Title: 0483 - Homeless Adults: Dental Care Access Outside Capital Cities in Australia
Jacki Goode (Presenter)
University of Tasmania
Ha Hoang, University of Tasmania
Leonard Crocombe, University of Tasmania
In Australia, the oral health of adults experiencing homelessness is poor and they face multiple barriers to making dental visits. Having annual dental check-ups leads to improved oral health outcomes. Most programs designed to reduce barriers and enable dental visiting for homeless adults are capital-city based. There is a paucity of information about the barriers faced by non-capital-city based homeless adults. Programs facilitating dental visiting are designed in close collaboration with homelessness-support organisations. This study explored the perceptions of a non-capital-city based homelessness and housing support organisation’s staff towards the barriers and enablers of dental care existing for their clients.
A qualitative approach using a focus group method and qualitative content analysis was employed. The study was based in a regional city in Victoria, Australia. Barriers and enablers of care, identified in a systematic literature review, were discussed during three focus group meetings by staff from the city’s homelessness and housing support organisation. A topic guide was used, focus groups were audio recorded, transcribed verbatim and analysed using qualitative content analysis. A narrative description of common themes was written.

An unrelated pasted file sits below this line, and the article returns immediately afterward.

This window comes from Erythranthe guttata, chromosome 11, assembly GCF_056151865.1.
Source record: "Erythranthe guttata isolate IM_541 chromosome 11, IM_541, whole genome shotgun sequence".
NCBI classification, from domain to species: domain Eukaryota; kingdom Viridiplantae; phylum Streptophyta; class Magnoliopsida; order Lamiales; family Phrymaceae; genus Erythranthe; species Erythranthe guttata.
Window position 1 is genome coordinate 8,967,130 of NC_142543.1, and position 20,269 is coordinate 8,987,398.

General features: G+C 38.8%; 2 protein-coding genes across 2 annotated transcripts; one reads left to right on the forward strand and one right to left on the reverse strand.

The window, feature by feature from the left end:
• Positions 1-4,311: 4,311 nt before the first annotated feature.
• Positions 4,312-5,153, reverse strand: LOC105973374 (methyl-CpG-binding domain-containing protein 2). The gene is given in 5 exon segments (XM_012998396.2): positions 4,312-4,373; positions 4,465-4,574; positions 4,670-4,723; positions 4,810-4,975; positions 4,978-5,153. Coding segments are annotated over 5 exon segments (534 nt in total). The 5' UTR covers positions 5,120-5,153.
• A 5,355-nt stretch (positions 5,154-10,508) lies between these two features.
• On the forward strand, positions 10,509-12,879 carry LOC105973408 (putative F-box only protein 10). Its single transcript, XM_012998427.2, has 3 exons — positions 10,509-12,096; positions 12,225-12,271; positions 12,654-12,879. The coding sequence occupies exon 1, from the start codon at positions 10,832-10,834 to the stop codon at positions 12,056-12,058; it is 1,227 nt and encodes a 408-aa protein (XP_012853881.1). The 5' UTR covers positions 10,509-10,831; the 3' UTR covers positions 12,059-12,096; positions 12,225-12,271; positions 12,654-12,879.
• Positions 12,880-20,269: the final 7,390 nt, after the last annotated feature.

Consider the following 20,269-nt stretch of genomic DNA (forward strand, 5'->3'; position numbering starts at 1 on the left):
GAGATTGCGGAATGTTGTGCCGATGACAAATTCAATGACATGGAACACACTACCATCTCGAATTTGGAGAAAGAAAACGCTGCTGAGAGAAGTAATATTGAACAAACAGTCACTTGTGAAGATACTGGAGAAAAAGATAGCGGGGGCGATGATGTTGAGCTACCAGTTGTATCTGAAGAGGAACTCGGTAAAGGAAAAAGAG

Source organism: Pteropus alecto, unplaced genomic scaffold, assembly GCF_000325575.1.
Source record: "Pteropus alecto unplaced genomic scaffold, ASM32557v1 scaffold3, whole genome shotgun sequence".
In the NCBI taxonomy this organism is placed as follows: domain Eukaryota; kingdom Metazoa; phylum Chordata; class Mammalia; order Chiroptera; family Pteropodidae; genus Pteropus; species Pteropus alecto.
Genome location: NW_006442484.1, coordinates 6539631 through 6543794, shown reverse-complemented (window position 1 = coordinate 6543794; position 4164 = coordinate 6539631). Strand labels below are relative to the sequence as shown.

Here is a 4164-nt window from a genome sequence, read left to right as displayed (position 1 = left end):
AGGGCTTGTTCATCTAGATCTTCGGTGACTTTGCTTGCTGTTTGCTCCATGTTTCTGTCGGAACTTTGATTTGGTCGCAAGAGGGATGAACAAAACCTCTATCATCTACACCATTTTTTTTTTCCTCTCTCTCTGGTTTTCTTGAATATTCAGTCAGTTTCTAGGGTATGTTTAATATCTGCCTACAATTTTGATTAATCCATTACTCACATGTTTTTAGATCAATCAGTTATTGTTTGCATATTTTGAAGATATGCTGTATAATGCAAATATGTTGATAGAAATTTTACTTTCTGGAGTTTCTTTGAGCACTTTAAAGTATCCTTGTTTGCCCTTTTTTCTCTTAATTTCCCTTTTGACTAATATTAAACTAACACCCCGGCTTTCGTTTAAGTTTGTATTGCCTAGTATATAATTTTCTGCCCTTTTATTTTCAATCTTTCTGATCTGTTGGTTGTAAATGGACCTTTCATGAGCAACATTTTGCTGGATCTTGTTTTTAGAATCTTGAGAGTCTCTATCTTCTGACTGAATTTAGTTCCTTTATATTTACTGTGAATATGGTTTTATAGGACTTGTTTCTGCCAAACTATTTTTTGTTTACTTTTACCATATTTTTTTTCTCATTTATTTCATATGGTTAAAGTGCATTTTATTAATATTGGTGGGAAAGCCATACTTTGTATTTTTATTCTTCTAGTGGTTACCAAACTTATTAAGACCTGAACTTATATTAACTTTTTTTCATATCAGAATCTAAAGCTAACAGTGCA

Six themes relating to barriers emerged; the organisation of government-funded dental services, multiple competing needs, the cost of care, the fear of being judged, anxiety and managing appointments. Themes relating to perceived enablers of care were; outreach dental services, Priority Access Cards (PACs) and co-locating health services. Information about accessing dental services could be delivered by support staff at an appropriate time.
Barriers to dental care that exist in capital-cities also existed in a non-capital city area of Victoria, Australia. The organisation of government-funded dental services was a barrier to care. Outreach services allowing drop-in visits, PACs and collocated health services were perceived as being enablers of access to care.
The submitter must disclose the names of the organizations with which any author have a relationship, the nature of the relationship, and the clinical or research area involved. The following is submitted: None